A couple of years ago I purchased a Jeep Wranglers. I've wanted a Jeep since before my kids were born but always felt I needed to have a responsible car. But after my mother died, I finally purchased my "dream" car. Unbeknownst to me with the purchase of my little red Jeep, I joined the Jeep "community"; a group that created a tradition of waving to one another as they pass each on opposite sides of the road. I now do the Jeep Wave.
It's fun to do the Jeep Wave as I come upon another Jeep driver but I am under no illusion that I am part of a community. I am waving to another person who has the same fondness for the Jeep brand. Being part of a community requires more from the individual than having similar tastes in cars.
I believe a community is a unified group of people who acknowledge a joint ownership and participation in society and quite frankly includes a physical component. What do I mean by that? Take FACEBOOK as an example. We can read about the loss of a loved one by one of our friends on FACEBOOK and offer our heartfelt condolences on the site but we can't take our friend's hand or give them a hug. We can't deliver a casserole or take their children for an evening while they get some rest after a trying day at the hospital. I believe one must be physically present from time-to-time in the lives of others to be a community.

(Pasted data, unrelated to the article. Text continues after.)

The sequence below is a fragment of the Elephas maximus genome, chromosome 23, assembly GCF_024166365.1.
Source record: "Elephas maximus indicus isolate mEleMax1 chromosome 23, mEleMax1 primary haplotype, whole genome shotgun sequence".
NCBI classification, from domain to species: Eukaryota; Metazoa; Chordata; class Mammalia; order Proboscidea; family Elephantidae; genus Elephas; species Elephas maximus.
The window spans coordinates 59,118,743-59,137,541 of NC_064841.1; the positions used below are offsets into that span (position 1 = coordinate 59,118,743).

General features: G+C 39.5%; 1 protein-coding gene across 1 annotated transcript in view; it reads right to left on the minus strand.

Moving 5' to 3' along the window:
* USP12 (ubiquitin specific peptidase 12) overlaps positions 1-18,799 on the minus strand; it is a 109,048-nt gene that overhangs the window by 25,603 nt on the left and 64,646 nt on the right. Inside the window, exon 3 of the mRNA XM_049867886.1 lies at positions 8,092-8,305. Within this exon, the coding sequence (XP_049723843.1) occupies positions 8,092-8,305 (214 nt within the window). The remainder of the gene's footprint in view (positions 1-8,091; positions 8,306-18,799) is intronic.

Now before you get up in arms about my excluding FACEBOOK as a community, please know that I am a FACEBOOK fan. I have reconnected with high school friends, maintained connection with previous co-workers who have moved on to other jobs and shared pictures with family regularly on this ubiquitous tool. But my point is, FACEBOOK is a tool, a device to enable communication between people. Community doesn't reside in the virtual world.
As we discuss what it means to be part of a community and how we personally can shape our community in a positive way. We must first understand what it takes to create community and be clear on what we are willing to do to make it a place we want to live.